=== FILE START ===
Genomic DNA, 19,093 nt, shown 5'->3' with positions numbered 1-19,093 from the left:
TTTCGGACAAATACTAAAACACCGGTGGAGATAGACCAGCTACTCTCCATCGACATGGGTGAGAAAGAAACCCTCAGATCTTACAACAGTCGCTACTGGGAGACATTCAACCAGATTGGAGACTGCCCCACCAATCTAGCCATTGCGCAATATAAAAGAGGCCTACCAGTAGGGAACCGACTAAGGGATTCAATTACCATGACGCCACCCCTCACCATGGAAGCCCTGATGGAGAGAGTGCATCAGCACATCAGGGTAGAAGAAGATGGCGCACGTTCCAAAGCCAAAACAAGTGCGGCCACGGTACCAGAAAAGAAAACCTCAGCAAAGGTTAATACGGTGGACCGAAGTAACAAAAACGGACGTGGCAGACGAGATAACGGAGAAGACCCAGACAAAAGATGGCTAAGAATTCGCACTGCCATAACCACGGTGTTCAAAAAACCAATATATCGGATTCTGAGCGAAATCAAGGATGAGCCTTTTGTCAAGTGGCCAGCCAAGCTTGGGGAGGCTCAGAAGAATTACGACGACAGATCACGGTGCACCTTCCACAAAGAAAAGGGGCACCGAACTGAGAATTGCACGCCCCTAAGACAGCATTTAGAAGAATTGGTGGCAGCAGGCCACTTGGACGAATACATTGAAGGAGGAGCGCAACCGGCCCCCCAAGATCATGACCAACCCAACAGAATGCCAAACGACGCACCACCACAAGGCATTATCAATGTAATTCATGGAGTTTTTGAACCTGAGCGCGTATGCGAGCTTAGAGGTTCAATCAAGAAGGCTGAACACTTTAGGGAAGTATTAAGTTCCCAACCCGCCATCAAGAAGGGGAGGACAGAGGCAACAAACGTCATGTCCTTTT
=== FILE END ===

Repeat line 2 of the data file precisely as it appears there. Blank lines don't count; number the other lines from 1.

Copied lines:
TTTCGGACAAATACTAAAACACCGGTGGAGATAGACCAGCTACTCTCCATCGACATGGGTGAGAAAGAAACCCTCAGATCTTACAACAGTCGCTACTGGGAGACATTCAACCAGATTGGAGACTGCCCCACCAATCTAGCCATTGCGCAATATAAAAGAGGCCTACCAGTAGGGAACCGACTAAGGGATTCAATTACCATGACGCCACCCCTCACCATGGAAGCCCTGATGGAGAGAGTGCATCAGCACATCAGGGTAGAAGAAGATGGCGCACGTTCCAAAGCCAAAACAAGTGCGGCCACGGTACCAGAAAAGAAAACCTCAGCAAAGGTTAATACGGTGGACCGAAGTAACAAAAACGGACGTGGCAGACGAGATAACGGAGAAGACCCAGACAAAAGATGGCTAAGAATTCGCACTGCCATAACCACGGTGTTCAAAAAACCAATATATCGGATTCTGAGCGAAATCAAGGATGAGCCTTTTGTCAAGTGGCCAGCCAAGCTTGGGGAGGCTCAGAAGAATTACGACGACAGATCACGGTGCACCTTCCACAAAGAAAAGGGGCACCGAACTGAGAATTGCACGCCCCTAAGACAGCATTTAGAAGAATTGGTGGCAGCAGGCCACTTGGACGAATACATTGAAGGAGGAGCGCAACCGGCCCCCCAAGATCATGACCAACCCAACAGAATGCCAAACGACGCACCACCACAAGGCATTATCAATGTAATTCATGGAGTTTTTGAACCTGAGCGCGTATGCGAGCTTAGAGGTTCAATCAAGAAGGCTGAACACTTTAGGGAAGTATTAAGTTCCCAACCCGCCATCAAGAAGGGGAGGACAGAGGCAACAAACGTCATGTCCTTTT